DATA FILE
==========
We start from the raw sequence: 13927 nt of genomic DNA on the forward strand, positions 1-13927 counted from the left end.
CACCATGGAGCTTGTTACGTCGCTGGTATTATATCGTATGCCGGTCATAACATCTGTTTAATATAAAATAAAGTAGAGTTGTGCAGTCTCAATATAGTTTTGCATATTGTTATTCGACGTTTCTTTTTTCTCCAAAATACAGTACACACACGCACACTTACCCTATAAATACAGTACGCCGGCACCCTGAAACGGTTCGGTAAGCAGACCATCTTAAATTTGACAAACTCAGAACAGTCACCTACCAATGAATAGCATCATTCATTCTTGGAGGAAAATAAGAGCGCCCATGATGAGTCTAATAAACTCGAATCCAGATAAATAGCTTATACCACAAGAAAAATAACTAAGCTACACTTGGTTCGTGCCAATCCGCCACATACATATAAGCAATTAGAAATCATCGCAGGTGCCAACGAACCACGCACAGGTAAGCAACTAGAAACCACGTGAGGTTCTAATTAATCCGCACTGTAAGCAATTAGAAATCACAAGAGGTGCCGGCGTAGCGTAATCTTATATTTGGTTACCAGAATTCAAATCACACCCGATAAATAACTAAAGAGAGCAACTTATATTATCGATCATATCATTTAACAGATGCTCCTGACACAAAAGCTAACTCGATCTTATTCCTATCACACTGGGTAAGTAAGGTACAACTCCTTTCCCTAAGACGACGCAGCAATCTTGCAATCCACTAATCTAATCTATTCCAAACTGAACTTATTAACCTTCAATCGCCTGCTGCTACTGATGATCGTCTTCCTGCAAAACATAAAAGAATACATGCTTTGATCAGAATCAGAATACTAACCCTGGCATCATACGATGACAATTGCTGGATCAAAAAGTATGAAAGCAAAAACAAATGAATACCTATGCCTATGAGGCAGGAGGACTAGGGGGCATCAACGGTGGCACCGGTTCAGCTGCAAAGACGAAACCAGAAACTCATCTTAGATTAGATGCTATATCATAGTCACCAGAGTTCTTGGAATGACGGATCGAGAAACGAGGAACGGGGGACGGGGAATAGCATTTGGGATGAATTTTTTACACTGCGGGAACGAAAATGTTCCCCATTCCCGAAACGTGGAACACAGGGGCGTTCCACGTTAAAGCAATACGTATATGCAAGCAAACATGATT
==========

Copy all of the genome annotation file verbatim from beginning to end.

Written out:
We start from the raw sequence: 13927 nt of genomic DNA on the forward strand, positions 1-13927 counted from the left end.
CACCATGGAGCTTGTTACGTCGCTGGTATTATATCGTATGCCGGTCATAACATCTGTTTAATATAAAATAAAGTAGAGTTGTGCAGTCTCAATATAGTTTTGCATATTGTTATTCGACGTTTCTTTTTTCTCCAAAATACAGTACACACACGCACACTTACCCTATAAATACAGTACGCCGGCACCCTGAAACGGTTCGGTAAGCAGACCATCTTAAATTTGACAAACTCAGAACAGTCACCTACCAATGAATAGCATCATTCATTCTTGGAGGAAAATAAGAGCGCCCATGATGAGTCTAATAAACTCGAATCCAGATAAATAGCTTATACCACAAGAAAAATAACTAAGCTACACTTGGTTCGTGCCAATCCGCCACATACATATAAGCAATTAGAAATCATCGCAGGTGCCAACGAACCACGCACAGGTAAGCAACTAGAAACCACGTGAGGTTCTAATTAATCCGCACTGTAAGCAATTAGAAATCACAAGAGGTGCCGGCGTAGCGTAATCTTATATTTGGTTACCAGAATTCAAATCACACCCGATAAATAACTAAAGAGAGCAACTTATATTATCGATCATATCATTTAACAGATGCTCCTGACACAAAAGCTAACTCGATCTTATTCCTATCACACTGGGTAAGTAAGGTACAACTCCTTTCCCTAAGACGACGCAGCAATCTTGCAATCCACTAATCTAATCTATTCCAAACTGAACTTATTAACCTTCAATCGCCTGCTGCTACTGATGATCGTCTTCCTGCAAAACATAAAAGAATACATGCTTTGATCAGAATCAGAATACTAACCCTGGCATCATACGATGACAATTGCTGGATCAAAAAGTATGAAAGCAAAAACAAATGAATACCTATGCCTATGAGGCAGGAGGACTAGGGGGCATCAACGGTGGCACCGGTTCAGCTGCAAAGACGAAACCAGAAACTCATCTTAGATTAGATGCTATATCATAGTCACCAGAGTTCTTGGAATGACGGATCGAGAAACGAGGAACGGGGGACGGGGAATAGCATTTGGGATGAATTTTTTACACTGCGGGAACGAAAATGTTCCCCATTCCCGAAACGTGGAACACAGGGGCGTTCCACGTTAAAGCAATACGTATATGCAAGCAAACATGATT